Psychiatric Medications and Breastfeeding
Is it safe to take psychiatric medications such as antianxiety drugs, antidepressants, and antipsychotic drugs while breastfeeding?
Some drugs require a doctor's supervision during their use. Taking them safely while breastfeeding may require adjusting the dose, limiting the length of time the drug is used, or timing when the drug is taken in relation to breastfeeding. Most antianxiety drugs, antidepressants, and antipsychotic drugs require a doctor's supervision, even though they are unlikely to cause significant problems in the baby. However, these drugs stay in the body a long time. During the first few months of life, babies may have difficulty eliminating the drugs, and the drugs may affect the baby's nervous system. For example, the antianxiety drug diazepam (VALIUM, DIASTAT (a benzodiazepine) causes lethargy, drowsiness, and weight loss in breastfed babies. Babies eliminate phenobarbital (LUMINAL) (an anticonvulsant and a barbiturate) slowly, so this drug may cause excessive drowsiness. Because of these effects, doctors reduce the dose of benzodiazepines and barbiturates as well as monitor their use by women who are breastfeeding.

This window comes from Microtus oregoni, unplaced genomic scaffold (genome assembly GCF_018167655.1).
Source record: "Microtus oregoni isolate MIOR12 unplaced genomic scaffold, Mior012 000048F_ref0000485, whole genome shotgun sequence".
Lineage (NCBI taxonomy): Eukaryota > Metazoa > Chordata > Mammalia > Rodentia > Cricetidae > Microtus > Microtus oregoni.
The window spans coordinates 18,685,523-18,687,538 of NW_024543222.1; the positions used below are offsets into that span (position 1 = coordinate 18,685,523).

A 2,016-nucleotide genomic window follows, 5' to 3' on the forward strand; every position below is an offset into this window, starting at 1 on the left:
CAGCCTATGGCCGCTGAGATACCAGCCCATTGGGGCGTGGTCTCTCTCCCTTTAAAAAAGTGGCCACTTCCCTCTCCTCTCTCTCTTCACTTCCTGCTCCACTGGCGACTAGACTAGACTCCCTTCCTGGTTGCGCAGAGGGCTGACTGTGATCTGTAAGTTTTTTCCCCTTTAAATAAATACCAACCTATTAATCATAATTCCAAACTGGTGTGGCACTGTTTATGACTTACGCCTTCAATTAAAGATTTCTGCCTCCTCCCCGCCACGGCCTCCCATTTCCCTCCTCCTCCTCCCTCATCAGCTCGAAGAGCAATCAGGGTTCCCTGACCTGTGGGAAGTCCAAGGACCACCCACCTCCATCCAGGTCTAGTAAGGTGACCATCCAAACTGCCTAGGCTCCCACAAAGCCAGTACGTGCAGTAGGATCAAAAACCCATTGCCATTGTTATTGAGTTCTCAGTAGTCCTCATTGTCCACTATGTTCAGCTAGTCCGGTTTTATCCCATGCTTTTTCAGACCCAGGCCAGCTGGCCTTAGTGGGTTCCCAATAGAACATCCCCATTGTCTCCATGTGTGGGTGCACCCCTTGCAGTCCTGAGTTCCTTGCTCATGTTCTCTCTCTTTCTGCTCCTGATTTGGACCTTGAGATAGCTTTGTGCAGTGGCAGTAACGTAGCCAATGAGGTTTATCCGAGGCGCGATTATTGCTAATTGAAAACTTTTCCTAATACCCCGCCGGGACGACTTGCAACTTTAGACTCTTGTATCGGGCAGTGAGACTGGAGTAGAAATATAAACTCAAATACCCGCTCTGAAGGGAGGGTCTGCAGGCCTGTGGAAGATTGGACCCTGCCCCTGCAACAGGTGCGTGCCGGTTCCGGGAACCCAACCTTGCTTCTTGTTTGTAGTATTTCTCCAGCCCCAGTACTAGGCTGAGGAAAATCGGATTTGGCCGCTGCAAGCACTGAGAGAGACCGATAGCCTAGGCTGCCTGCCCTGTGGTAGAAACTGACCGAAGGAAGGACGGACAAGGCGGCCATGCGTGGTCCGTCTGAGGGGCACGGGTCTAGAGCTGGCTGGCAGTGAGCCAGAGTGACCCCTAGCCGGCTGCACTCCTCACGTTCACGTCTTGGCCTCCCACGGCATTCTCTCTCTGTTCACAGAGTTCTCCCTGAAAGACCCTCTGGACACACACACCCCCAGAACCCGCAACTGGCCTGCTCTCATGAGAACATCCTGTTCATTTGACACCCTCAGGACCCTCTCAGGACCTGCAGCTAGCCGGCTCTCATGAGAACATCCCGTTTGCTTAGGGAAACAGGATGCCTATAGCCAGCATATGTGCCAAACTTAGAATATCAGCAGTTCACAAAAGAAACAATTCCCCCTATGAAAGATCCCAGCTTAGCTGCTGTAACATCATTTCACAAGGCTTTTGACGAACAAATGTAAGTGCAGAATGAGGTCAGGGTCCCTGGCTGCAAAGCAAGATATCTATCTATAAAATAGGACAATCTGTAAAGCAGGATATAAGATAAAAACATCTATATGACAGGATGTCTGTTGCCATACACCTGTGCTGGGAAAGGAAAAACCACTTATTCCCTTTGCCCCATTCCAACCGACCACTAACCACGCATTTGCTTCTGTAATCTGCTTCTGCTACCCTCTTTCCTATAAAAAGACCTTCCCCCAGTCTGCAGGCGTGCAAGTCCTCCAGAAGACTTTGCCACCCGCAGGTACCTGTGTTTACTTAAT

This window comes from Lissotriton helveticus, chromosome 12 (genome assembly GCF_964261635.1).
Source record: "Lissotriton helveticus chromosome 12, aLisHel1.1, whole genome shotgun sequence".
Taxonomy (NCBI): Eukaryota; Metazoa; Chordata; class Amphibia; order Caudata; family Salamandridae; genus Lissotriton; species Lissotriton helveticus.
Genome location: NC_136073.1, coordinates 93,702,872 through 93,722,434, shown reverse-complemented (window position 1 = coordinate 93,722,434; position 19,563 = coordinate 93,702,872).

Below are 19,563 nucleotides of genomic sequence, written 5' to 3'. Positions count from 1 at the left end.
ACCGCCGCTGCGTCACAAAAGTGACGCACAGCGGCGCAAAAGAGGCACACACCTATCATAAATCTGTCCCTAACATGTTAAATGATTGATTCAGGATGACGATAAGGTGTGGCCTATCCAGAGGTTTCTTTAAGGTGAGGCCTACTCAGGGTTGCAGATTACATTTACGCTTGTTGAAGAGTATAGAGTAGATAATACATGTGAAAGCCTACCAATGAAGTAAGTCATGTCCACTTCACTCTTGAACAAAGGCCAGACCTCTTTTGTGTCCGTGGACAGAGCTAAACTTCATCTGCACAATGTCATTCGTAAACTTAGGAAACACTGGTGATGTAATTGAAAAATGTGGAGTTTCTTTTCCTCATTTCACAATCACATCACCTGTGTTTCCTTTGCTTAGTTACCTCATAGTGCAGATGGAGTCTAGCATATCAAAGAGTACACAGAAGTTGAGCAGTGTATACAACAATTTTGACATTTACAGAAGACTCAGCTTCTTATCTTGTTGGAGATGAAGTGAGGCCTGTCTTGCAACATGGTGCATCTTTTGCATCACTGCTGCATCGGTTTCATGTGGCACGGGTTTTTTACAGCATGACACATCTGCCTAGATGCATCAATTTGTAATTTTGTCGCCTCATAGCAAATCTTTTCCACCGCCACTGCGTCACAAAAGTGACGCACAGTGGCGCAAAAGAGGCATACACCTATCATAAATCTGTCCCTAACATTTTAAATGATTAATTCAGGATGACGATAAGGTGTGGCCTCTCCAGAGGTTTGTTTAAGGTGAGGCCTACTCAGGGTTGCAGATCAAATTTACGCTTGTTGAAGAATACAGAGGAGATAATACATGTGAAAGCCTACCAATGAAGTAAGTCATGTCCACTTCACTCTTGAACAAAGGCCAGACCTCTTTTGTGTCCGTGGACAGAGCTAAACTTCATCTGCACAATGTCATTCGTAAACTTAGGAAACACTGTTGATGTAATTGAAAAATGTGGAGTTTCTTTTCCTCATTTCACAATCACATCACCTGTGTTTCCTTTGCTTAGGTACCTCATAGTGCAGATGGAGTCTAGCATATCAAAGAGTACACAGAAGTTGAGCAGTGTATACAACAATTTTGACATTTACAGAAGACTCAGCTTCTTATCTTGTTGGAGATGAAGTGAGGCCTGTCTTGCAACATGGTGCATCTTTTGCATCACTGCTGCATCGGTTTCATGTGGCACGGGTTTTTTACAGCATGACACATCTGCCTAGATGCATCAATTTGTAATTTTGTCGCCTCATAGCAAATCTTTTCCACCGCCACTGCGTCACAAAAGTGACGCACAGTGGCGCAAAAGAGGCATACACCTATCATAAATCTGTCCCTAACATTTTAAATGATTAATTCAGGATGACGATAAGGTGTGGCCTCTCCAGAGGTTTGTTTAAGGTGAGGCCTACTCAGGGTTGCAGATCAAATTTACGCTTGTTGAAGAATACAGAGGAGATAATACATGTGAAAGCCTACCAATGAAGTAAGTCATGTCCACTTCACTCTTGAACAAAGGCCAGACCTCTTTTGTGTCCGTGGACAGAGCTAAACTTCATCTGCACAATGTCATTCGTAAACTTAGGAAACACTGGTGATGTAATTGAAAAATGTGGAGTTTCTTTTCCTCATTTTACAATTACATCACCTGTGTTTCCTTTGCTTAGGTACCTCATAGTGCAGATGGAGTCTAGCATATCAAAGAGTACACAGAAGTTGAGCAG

(read more articles on Psychiatric Medications During Pregnancy and Breastfeeding)
Impact of Taking Illegal Drugs or Alcohol While Breastfeeding
Some drugs should not be taken by mothers who are breastfeeding. They include amphetamines, and illicit drugs such as cocaine, heroin, and phencyclidine (PCP).
If women who are breastfeeding must take a drug that may harm the baby, they must stop breastfeeding. But they can resume breastfeeding after they stop taking the drug. While taking the drug, women can maintain their milk supply by pumping breast milk, which is then discarded.
Women who smoke should not breastfeed within 2 hours of smoking and should never smoke in the presence of their baby whether they are breastfeeding or not. Smoking reduces milk production and interferes with normal weight gain in the baby.
Alcohol consumed in large amounts can make the baby drowsy and cause profuse sweating. The baby's length may not increase normally, and the baby may gain excess weight.
- Merck Manual (last reviewed May 2007)
- Mayo Clinic website, Antidepressants: Are they safe during pregnancy?, Dec. 2007
Last Updated: 29 December 2015
Reviewed by Harry Croft, MD